"I traded Dmitri Young for Jeff Brantley, and Brantley was hurt most of the time," Jocketty said. "We traded for him to be our closer after [Dennis] Eckersley. I think Eckersley ended up spending his last year back in Boston, and we wanted a closer in the same price range. Brantley was the guy."
Brantley had saved 44 games for the Reds in 1996, but he missed most of '97 because of right shoulder surgery to repair a torn labrum. The '97 season was Young's first year in the Majors, and he had batted .258/.335/.363 with five home runs and 34 RBIs in 110 games. He was primarily a first baseman, but he played some outfield, too.
"The problem was finding a position for him. We had [Mark] McGwire," Jocketty said.
Brantley was 0-5 with a 4.44 ERA and 14 saves in 48 games for St. Louis in 1998. He would need a second surgery to repair the labrum, then he moved on to the Phillies in '99. Young, meanwhile, batted .310/.364/.481 with 14 homers and 83 RBIs in 144 games for Cincinnati. He batted .304/.353/.488 over his four seasons with the Reds.
"It was not one of my better ones," Jocketty said of the trade.
After that deal, Jocketty changed the way he executed trades.
"Back then, you didn't do as much in-depth research on the medicals as we do today," Jocketty said. "We took the word."
A year ago, when he was asked the same Groundhog Day second-chance question, it's probably no coincidence that Brantley also wished he could have done the 1998 season differently.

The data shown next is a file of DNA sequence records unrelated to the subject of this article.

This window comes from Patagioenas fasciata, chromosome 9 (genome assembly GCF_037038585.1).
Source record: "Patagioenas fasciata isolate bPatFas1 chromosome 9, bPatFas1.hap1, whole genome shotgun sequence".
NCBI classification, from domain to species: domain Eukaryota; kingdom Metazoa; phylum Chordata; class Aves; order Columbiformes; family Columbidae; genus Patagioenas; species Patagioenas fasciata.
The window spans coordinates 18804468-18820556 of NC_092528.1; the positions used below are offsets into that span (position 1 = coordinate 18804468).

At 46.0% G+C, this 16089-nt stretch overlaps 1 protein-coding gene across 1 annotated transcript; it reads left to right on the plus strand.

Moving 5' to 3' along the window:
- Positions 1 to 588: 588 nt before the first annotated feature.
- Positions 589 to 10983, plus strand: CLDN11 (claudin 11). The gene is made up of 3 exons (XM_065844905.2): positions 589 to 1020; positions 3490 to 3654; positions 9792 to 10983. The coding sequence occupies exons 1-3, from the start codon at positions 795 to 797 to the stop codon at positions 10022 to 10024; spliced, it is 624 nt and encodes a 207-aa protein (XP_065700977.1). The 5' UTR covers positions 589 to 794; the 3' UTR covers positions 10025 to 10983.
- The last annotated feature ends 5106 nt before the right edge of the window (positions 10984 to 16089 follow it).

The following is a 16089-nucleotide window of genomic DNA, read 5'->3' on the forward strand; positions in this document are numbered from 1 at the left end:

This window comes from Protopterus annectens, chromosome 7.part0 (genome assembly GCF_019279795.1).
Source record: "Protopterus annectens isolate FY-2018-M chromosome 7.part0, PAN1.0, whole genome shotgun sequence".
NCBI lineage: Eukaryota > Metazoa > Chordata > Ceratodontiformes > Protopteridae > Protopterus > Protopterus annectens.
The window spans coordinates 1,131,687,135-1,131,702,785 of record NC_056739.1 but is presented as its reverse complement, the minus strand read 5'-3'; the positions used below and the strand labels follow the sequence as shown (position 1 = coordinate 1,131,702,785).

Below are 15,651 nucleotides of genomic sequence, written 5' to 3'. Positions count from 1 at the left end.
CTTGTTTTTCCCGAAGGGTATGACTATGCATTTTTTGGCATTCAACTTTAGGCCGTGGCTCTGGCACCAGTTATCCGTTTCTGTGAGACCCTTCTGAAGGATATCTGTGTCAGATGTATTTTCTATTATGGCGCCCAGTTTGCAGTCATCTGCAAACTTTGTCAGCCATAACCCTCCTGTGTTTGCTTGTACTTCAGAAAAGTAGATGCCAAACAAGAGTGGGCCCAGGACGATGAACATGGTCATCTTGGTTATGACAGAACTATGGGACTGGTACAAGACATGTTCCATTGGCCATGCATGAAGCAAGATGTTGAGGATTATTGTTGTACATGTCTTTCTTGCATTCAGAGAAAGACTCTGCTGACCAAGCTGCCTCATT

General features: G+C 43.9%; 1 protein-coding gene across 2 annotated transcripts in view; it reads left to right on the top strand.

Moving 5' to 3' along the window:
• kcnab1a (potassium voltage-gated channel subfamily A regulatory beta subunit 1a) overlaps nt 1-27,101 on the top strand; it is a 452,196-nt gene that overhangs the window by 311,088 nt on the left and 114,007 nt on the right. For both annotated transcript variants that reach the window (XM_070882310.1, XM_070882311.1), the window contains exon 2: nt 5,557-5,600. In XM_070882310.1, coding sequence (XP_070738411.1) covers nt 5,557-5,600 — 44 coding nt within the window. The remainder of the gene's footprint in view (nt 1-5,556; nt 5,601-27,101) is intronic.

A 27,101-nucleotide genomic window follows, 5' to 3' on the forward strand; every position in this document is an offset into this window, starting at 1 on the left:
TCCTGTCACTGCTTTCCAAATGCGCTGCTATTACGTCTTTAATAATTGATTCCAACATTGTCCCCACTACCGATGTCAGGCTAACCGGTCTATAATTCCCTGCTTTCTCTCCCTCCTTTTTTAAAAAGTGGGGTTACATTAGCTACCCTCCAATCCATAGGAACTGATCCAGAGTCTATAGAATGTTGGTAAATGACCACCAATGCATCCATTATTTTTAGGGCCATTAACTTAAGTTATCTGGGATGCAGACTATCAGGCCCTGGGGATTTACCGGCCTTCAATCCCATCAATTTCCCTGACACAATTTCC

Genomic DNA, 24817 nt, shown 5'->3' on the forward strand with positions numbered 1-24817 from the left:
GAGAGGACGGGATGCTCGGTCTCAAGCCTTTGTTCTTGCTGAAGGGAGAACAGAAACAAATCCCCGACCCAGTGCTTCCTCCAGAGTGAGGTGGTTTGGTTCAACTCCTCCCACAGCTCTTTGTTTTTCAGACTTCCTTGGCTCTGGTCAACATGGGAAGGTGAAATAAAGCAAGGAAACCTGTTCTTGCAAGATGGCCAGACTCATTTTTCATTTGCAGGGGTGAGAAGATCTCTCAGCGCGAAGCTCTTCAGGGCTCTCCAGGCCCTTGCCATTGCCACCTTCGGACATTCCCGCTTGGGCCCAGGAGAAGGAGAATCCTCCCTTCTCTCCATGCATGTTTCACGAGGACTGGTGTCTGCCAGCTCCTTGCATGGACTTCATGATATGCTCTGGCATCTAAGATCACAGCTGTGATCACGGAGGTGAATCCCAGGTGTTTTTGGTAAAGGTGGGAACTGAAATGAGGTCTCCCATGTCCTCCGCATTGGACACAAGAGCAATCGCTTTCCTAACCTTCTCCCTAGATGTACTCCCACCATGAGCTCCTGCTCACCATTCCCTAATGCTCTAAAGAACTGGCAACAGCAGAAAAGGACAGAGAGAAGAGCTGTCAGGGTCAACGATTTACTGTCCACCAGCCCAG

"In my mind, [I was] ready to pitch," Brantley said last year about that 1998 season. "I did a couple of rehab assignments in the Minor Leagues. For some reason, I picked up the phone and called Walt Jocketty … and said, 'I'm ready to pitch right now.' The next thing I know, Dave Duncan is on the phone. He was the pitching coach with Tony [La Russa]. He said, 'I don't think you're really ready.' I said, 'Oh, I'm ready and I'm ready right now.' I got called up to the big leagues pitching in Colorado [on April 9, 1998], and I knew from the first pitch on that I was not ready.
"All it did was tear down everything I had built back up. I had to go back and have surgery again, do all of that rehab another time, and it was just never the same after that."